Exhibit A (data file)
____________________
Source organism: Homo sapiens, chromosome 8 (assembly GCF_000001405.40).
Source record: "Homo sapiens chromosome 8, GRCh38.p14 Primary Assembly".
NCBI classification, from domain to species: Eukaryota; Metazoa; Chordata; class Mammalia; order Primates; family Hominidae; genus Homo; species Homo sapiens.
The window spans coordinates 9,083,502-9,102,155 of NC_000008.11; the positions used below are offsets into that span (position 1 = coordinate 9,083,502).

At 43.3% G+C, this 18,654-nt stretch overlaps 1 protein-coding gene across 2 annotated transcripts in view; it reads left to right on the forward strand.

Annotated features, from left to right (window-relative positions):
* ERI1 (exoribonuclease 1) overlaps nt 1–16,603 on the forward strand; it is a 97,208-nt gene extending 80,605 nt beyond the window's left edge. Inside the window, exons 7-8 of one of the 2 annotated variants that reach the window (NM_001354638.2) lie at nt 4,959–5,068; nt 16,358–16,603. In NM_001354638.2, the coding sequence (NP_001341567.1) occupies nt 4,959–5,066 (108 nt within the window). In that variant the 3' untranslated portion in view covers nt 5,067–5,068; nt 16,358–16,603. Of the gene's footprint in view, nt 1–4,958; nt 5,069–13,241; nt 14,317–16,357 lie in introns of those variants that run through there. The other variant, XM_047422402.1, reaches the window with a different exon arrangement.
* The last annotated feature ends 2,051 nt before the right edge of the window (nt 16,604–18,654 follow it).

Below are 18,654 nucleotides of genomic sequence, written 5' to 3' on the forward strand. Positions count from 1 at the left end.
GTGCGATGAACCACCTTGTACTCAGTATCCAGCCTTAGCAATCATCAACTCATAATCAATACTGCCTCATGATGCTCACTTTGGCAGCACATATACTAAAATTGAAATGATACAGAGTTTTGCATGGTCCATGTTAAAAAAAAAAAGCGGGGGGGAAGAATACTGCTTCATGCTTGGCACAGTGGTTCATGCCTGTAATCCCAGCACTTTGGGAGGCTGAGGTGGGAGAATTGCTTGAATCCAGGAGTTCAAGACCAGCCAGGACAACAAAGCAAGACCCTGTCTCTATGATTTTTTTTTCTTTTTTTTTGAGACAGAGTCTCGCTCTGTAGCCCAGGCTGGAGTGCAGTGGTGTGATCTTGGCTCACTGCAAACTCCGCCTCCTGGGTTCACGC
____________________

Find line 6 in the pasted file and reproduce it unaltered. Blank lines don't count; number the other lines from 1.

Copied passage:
Annotated features, from left to right (window-relative positions):